You learn so much more than the language, by experiencing it in person with native speakers.
When I went to Rome in October 2019, I had been learning Italian on and off for the previous 4 years. In the year running up to my trip, I was intensively learning Italian. I even took online lessons via italki with a tutor for the last month before my trip. I felt that I was solidly intermediate, and that was proven when I tested into the B1 course at an Italian language school when I arrived in Rome.
But there was so much that I learned while I was there, that I hadn’t learned from the internet, my previous textbook learning, and from casual e-mail chats with my Italian friends. Learning how the local Roman dialect was used, what common slang words I was hearing from teens vs adults, how pistachio ice cream is actually pronounced, what a smartbox is, and what people actually make up the city of Rome (so many tourists! I’m aware that I was one of them).
Depending on where I was in the city, I was able to use my Italian more or less. In the tourist areas, they appreciated my Italian skills, but would still sometimes switch to English. Which can happen in a busy restaurant or shop, when they just need to handle a transaction. But if I took the time to walk off the beaten path and away from the major attractions, I could have a nice slow typical (and delicioso) Italian meal. Plus I was actually able to chat in Italian with my waiter/waitress that way.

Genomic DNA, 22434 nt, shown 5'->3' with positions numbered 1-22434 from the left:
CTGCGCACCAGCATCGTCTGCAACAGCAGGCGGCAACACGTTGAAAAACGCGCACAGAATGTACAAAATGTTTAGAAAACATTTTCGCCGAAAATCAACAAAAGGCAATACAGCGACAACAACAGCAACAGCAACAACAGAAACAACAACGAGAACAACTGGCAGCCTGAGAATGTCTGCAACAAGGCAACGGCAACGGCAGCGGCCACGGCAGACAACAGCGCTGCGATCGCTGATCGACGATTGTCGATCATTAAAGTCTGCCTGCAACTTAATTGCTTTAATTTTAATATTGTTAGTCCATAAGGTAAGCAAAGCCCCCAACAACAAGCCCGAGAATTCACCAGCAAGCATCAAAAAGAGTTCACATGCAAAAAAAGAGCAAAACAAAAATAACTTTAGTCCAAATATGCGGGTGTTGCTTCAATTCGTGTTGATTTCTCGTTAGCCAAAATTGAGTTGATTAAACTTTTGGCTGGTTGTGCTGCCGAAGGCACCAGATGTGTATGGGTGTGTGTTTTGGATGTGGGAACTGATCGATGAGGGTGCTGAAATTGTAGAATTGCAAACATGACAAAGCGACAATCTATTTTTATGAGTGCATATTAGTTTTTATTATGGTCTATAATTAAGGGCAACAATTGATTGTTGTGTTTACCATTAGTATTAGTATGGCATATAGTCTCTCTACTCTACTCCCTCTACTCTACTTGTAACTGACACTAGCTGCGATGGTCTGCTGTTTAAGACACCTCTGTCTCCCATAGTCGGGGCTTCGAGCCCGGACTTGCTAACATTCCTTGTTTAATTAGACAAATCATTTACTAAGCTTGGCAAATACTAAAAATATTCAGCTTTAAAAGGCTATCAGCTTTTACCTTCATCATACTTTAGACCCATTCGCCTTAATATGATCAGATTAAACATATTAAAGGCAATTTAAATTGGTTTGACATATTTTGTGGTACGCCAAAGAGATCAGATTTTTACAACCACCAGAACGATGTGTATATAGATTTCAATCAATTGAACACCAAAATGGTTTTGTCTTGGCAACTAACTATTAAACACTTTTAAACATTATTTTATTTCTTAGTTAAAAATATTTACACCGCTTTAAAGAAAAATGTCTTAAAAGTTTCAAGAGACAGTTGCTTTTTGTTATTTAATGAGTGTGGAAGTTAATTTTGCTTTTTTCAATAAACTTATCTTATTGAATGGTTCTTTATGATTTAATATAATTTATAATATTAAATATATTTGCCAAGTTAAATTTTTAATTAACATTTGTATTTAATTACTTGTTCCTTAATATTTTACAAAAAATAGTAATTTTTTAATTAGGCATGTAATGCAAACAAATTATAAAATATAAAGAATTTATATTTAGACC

At the airport on my way home, I stood at the coffee bar just outside of my gate, sipping a cioccolate caldo and enjoying my last few moments of playing an Italiana. I came home with a wider understanding of the culture (even knowing that I had only visited Rome, one of many Italian cities), an appreciation for real gelato, and with an idea of what I wanted to see next.
I also knew that I needed to work on idioms and expressions, learning more slang to have an easier informal conversation with someone, and to continue working on feeling more comfortable using the language. I was also happy with how my understanding on the past tenses had stood me well, how I was able to express myself, and that my accent was comprehensible.
Try new things and give a new country a chance! I always come back from my travels with wonderful memories to tide me over until my next trip.